Qu’Appelle diocese helps displaced families in Burundi

Published December 22, 2015

Donations from the diocese of Qu’Appelle have recently helped feed at least 200 families displaced by fighting in strife-torn Burundi, according to Qu’Appelle’s Burundian companion diocese.

As violence mounted in Burundi this year, the diocese of Qu’Appelle provided an initial grant of US$2,250 to help the diocese of Muyinga support families fleeing from Bujumbura, capital of the east African country. This was followed, said Qu’Appelle diocesan bishop Robert Hardwick, by a second grant of US$2,500 sent in mid-December to support another wave of families in serious need.

With the original grant money, the diocese of Muyinga purchased 2,000 kg of beans and 2,000 kg of corn for the families-10 kg of beans and corn per family-as well as paying for the necessary transport.

“The beneficiaries were overjoyed and grateful to the diocese of Qu’Appelle for the support,” a report from the diocese of Muyinga reads. “These days we see some of the recipients come to worship in our churches.”

The number of displaced families now being provided for by the diocese of Muyinga has likely grown to more than 200 since the time the report was prepared, Hardwick said.

His diocese, he went on to note, held a day of fasting and prayer for world peace on December 16.

“We pray that this and the raising of more funds over the Christmas period for our companion diocese of Muyinga will bring peace and comfort to those in need,” he said.

In an interview with the Anglican Journal, Hardwick explained that Muyinga and Qu’Appelle’s companion relationship dates from 2009, and has involved a number of projects, including micro-banking, education funding and most recently a plan to raise $50,000 toward a hospital in Muyinga.

Muyinga diocesan Bishop Paisible Ndacayisaba did not ask for financial support following the influx of displaced people into his diocese, but requested prayers for Burundi.

Hardwick said that following prayer and reflection, the diocese decided to ask Ndacayisaba how much money was needed to help all of the people who had sought refuge in his diocese. Ndacayisaba said it would cost US$9,000.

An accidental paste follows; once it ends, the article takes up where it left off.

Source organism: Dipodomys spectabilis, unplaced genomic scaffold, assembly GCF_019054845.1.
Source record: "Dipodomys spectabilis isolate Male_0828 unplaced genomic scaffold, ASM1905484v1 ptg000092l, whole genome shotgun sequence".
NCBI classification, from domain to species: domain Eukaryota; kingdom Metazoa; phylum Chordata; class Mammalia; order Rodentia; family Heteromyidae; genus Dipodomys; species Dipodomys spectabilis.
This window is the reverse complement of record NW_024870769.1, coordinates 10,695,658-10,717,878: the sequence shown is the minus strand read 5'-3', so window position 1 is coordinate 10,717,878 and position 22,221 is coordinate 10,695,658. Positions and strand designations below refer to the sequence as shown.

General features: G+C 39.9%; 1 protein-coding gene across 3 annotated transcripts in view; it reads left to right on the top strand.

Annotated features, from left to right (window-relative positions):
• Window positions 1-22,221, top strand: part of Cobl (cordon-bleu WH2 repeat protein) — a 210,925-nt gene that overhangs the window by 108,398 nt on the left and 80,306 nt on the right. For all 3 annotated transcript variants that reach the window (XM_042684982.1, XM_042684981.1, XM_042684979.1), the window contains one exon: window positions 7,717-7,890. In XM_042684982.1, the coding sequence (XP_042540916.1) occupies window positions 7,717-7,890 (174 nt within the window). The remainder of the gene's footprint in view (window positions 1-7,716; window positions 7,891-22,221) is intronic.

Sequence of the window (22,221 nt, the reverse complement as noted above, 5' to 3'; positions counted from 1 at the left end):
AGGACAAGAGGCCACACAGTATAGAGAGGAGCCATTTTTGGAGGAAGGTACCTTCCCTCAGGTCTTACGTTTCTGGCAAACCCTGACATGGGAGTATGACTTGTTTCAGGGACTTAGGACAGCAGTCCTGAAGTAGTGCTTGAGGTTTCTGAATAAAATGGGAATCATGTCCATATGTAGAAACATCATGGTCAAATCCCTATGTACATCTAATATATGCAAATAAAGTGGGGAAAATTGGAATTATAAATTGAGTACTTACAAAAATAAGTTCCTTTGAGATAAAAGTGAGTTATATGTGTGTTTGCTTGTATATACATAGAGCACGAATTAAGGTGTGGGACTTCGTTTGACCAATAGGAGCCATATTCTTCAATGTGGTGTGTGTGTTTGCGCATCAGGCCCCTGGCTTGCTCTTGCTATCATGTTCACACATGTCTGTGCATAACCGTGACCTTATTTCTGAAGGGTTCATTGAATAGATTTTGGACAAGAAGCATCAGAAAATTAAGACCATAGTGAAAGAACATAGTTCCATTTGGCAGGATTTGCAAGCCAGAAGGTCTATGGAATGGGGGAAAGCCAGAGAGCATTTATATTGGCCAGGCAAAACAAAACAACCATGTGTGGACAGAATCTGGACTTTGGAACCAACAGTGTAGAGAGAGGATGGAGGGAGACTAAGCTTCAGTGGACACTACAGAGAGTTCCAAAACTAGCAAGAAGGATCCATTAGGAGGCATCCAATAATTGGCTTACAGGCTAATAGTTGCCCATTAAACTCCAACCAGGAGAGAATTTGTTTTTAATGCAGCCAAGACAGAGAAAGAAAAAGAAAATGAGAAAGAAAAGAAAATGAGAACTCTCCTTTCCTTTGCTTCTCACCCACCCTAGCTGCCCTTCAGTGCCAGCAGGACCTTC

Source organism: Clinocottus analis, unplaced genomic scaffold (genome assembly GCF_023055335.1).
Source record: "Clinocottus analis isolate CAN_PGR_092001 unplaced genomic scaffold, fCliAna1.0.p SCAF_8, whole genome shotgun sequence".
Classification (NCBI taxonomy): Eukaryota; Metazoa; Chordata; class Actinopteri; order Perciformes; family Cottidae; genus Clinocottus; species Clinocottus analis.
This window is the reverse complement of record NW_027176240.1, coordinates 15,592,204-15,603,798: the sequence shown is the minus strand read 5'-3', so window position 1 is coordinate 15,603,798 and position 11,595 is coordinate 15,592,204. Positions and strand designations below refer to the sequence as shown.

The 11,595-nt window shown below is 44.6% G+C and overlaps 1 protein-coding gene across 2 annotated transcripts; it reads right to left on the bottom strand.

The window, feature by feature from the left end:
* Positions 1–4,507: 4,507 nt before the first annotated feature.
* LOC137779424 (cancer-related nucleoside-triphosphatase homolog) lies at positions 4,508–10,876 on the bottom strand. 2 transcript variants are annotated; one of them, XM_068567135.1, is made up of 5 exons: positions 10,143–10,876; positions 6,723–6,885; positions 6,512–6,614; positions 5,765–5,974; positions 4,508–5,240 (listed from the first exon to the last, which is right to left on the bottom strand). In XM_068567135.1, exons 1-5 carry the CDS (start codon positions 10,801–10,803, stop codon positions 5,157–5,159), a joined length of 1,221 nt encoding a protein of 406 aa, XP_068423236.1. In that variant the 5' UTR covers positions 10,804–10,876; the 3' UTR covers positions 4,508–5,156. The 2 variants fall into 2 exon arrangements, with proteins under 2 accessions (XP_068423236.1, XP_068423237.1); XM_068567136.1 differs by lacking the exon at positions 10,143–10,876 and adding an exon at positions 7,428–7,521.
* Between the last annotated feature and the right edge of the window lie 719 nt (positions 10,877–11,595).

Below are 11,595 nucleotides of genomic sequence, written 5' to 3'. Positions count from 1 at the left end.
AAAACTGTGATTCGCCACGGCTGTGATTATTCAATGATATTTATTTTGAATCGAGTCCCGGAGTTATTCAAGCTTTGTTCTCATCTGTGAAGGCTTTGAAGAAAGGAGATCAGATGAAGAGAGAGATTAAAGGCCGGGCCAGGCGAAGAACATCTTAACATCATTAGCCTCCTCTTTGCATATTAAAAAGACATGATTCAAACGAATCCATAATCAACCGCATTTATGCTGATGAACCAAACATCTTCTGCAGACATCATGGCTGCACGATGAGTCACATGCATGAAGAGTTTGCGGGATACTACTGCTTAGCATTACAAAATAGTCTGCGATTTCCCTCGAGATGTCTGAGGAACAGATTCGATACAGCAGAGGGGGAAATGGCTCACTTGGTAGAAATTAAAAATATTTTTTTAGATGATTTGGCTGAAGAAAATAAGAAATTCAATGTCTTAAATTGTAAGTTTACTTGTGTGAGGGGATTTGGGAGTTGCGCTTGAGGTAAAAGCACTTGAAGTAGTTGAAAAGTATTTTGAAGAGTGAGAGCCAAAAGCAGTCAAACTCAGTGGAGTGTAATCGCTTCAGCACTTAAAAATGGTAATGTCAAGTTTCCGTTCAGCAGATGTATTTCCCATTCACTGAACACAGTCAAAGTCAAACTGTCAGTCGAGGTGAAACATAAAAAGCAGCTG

“We’re not financially flush as a diocese-we are to the bone in a lot of respects-but we’ve been able to send two installments so far from monies that churches or Anglican Church Women have already raised for the hospital,” said Hardwick, adding that C$9000 had already been raised for that purpose.

Hardwick also noted that the diocese is thankful to The Primate’s World Relief and Development Fund for its advice to give money directly to the diocese.

Violence erupted in Burundi when President Pierre Nkurunziza flouted mandated term limits in the country’s constitution and announced in April that he was seeking a third term. A failed military coup in May resulted in a massive crackdown that, according to CNN, left the country in a “bloody chaos.” Nkurunziza won the July election, but the opposition has refused to back down.

Last week, Zeid Ra’ad Al Hussein, the UN high commissioner for human rights, warned that the country was “at bursting point, on the very cusp of a civil war” [INSERT LINK: http://www.ohchr.org/EN/NewsEvents/Pages/Media.aspx] with at least 400 people killed and 220,000 displaced since April, and that the conflict has “ethnic overtones” that harken back to the nation’s “deeply troubled, dark and horrendously violent past.”

Burundi emerged from a 12-year, ethnic-based civil war a decade ago, when Hutu-Tutsi violence claimed more than 300,000 lives.

Isaac Kawuki Mukasa, the Anglican Church of Canada’s Africa relations co-ordinator, says that although it’s currently very hard to get firsthand information about the situation in Burundi, it is now “very worrisome indeed.

“A viable solution has eluded everyone involved and we are now seeing an escalation of violence,” he says. “The fear right now is that the situation may deteriorate into genocide.”

Mukasa says he welcomes an announcement by the African Union earlier this month of plans to send 5,000 peacekeepers into the country.


  • Tali Folkins

    Tali Folkins joined the Anglican Journal in 2015 as staff writer, and has served as editor since October 2021. He has worked as a staff reporter for Law Times and the New Brunswick Telegraph-Journal. His freelance writing credits include work for newspapers and magazines including The Globe and Mail and the former United Church Observer (now Broadview). He has a journalism degree from the University of King’s College and a master’s degree in Classics from Dalhousie University.

  • André Forget

    André Forget was a staff writer for the Anglican Journal from 2014 to 2017.

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